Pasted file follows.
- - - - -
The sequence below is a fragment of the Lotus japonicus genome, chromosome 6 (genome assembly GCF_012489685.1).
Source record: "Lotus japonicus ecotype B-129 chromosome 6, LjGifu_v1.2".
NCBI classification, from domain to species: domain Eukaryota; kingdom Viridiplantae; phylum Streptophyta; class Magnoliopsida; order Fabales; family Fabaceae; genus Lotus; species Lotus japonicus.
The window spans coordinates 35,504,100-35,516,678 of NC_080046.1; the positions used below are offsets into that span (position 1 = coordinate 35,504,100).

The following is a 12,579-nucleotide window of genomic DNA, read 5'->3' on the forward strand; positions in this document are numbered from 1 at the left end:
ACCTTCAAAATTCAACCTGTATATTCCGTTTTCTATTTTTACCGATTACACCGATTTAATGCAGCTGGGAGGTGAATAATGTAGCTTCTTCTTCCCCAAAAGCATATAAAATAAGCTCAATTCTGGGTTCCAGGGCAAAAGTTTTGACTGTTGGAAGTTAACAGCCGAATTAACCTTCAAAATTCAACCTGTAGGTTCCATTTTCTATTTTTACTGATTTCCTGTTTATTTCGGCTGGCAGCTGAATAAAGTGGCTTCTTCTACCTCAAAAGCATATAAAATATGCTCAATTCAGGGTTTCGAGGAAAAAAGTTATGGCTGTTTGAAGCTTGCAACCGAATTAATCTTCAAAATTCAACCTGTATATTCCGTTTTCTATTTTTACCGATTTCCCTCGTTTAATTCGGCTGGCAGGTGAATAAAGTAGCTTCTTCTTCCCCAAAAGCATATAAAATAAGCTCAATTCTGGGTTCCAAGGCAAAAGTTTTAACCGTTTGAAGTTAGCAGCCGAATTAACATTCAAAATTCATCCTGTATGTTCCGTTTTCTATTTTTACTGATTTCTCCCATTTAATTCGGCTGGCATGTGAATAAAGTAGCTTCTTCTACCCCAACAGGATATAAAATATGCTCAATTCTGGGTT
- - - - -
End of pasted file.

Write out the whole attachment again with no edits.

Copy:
The sequence below is a fragment of the Lotus japonicus genome, chromosome 6 (genome assembly GCF_012489685.1).
Source record: "Lotus japonicus ecotype B-129 chromosome 6, LjGifu_v1.2".
NCBI classification, from domain to species: domain Eukaryota; kingdom Viridiplantae; phylum Streptophyta; class Magnoliopsida; order Fabales; family Fabaceae; genus Lotus; species Lotus japonicus.
The window spans coordinates 35,504,100-35,516,678 of NC_080046.1; the positions used below are offsets into that span (position 1 = coordinate 35,504,100).

The following is a 12,579-nucleotide window of genomic DNA, read 5'->3' on the forward strand; positions in this document are numbered from 1 at the left end:
ACCTTCAAAATTCAACCTGTATATTCCGTTTTCTATTTTTACCGATTACACCGATTTAATGCAGCTGGGAGGTGAATAATGTAGCTTCTTCTTCCCCAAAAGCATATAAAATAAGCTCAATTCTGGGTTCCAGGGCAAAAGTTTTGACTGTTGGAAGTTAACAGCCGAATTAACCTTCAAAATTCAACCTGTAGGTTCCATTTTCTATTTTTACTGATTTCCTGTTTATTTCGGCTGGCAGCTGAATAAAGTGGCTTCTTCTACCTCAAAAGCATATAAAATATGCTCAATTCAGGGTTTCGAGGAAAAAAGTTATGGCTGTTTGAAGCTTGCAACCGAATTAATCTTCAAAATTCAACCTGTATATTCCGTTTTCTATTTTTACCGATTTCCCTCGTTTAATTCGGCTGGCAGGTGAATAAAGTAGCTTCTTCTTCCCCAAAAGCATATAAAATAAGCTCAATTCTGGGTTCCAAGGCAAAAGTTTTAACCGTTTGAAGTTAGCAGCCGAATTAACATTCAAAATTCATCCTGTATGTTCCGTTTTCTATTTTTACTGATTTCTCCCATTTAATTCGGCTGGCATGTGAATAAAGTAGCTTCTTCTACCCCAACAGGATATAAAATATGCTCAATTCTGGGTT